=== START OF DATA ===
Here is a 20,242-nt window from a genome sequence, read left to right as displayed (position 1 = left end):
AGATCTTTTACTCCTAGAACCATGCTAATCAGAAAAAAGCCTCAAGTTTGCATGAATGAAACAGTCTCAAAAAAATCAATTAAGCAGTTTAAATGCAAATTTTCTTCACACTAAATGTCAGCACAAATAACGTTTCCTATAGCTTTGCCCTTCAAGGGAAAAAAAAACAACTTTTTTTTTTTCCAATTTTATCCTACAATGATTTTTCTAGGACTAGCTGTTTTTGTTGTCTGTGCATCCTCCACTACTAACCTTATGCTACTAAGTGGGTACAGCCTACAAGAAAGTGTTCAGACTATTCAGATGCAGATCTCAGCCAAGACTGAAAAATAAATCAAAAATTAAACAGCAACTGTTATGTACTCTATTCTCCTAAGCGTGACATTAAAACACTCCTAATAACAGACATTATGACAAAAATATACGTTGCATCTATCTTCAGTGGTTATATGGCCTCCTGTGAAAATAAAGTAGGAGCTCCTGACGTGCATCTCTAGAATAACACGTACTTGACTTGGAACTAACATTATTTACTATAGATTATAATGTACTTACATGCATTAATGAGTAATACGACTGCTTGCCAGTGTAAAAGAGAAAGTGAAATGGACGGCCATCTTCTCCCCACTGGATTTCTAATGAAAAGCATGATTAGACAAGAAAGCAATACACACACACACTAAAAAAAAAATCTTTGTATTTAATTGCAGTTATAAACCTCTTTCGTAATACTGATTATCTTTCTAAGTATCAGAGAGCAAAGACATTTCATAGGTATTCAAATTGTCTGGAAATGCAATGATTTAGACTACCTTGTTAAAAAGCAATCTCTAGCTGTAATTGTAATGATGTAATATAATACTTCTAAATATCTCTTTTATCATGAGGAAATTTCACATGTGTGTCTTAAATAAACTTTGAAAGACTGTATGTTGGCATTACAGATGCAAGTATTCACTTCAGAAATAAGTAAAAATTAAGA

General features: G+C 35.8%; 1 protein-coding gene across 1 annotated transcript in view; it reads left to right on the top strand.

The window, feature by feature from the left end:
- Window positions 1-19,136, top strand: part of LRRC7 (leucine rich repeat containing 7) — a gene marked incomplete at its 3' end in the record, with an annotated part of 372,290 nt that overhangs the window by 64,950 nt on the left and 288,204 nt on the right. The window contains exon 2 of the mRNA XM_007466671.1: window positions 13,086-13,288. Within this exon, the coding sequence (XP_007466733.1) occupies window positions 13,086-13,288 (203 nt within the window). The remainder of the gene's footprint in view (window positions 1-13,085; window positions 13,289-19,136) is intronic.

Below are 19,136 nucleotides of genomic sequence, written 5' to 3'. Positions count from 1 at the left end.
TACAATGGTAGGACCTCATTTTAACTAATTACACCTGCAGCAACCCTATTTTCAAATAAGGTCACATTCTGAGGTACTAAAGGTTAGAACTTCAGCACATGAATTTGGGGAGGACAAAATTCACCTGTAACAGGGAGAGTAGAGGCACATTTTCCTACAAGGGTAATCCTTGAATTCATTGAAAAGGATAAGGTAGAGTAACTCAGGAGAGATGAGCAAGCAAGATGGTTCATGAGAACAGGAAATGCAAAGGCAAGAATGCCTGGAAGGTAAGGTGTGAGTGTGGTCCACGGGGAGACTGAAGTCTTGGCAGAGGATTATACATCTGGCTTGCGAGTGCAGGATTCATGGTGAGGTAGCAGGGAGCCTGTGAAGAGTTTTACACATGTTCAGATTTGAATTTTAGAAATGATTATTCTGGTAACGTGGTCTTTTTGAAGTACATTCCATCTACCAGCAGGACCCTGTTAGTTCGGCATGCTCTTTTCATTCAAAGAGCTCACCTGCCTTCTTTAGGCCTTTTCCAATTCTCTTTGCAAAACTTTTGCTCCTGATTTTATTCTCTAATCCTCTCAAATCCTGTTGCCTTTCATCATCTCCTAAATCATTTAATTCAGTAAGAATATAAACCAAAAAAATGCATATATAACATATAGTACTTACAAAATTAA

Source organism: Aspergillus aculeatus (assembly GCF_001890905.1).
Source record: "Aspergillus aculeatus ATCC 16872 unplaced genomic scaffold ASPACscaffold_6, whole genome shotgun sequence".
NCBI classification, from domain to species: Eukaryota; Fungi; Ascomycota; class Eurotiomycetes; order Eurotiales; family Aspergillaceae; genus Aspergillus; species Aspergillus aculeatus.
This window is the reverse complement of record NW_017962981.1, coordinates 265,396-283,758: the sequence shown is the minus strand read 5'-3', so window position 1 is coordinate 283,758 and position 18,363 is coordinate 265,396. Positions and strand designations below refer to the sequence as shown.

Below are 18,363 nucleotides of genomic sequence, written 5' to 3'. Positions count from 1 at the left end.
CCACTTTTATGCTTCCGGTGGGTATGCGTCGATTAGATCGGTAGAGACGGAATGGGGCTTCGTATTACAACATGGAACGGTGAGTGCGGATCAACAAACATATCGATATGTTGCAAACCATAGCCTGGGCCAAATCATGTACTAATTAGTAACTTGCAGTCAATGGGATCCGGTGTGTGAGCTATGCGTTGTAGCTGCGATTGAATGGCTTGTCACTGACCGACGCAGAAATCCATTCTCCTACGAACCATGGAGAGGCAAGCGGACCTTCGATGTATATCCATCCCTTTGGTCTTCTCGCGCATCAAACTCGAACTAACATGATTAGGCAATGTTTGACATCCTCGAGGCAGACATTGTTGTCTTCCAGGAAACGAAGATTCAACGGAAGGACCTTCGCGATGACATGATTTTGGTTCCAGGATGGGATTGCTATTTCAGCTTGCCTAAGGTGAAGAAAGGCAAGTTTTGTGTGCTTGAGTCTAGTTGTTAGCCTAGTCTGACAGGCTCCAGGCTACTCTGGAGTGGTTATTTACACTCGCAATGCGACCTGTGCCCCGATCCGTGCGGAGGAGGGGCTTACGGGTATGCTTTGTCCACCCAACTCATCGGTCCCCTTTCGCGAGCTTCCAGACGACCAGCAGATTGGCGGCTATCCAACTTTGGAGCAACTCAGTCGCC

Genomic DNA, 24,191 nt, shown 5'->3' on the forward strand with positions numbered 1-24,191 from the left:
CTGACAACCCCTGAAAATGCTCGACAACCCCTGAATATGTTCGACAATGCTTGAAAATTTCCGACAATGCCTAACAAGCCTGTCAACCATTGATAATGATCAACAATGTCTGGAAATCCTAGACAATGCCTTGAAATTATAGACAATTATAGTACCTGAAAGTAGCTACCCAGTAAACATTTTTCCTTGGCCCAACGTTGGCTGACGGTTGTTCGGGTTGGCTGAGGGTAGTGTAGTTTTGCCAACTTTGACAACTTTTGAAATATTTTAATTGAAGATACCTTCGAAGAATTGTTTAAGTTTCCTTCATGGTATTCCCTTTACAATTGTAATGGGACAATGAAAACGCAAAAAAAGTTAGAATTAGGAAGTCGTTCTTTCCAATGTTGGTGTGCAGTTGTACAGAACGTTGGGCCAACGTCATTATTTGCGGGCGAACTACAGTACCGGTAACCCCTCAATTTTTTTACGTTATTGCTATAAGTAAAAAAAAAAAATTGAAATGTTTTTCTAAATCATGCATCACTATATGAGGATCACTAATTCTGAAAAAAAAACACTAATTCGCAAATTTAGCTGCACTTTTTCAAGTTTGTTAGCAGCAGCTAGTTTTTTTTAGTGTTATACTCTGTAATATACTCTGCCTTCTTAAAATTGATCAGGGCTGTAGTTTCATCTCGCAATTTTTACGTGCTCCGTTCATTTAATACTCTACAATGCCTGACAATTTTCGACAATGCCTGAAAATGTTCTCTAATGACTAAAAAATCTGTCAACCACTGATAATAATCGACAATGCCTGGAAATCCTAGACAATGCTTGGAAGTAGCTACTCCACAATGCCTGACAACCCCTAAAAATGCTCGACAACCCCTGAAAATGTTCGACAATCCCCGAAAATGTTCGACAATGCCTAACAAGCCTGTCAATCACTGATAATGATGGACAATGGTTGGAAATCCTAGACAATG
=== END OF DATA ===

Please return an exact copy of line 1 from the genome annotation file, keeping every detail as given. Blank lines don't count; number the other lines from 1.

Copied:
Here is a 20,242-nt window from a genome sequence, read left to right as displayed (position 1 = left end):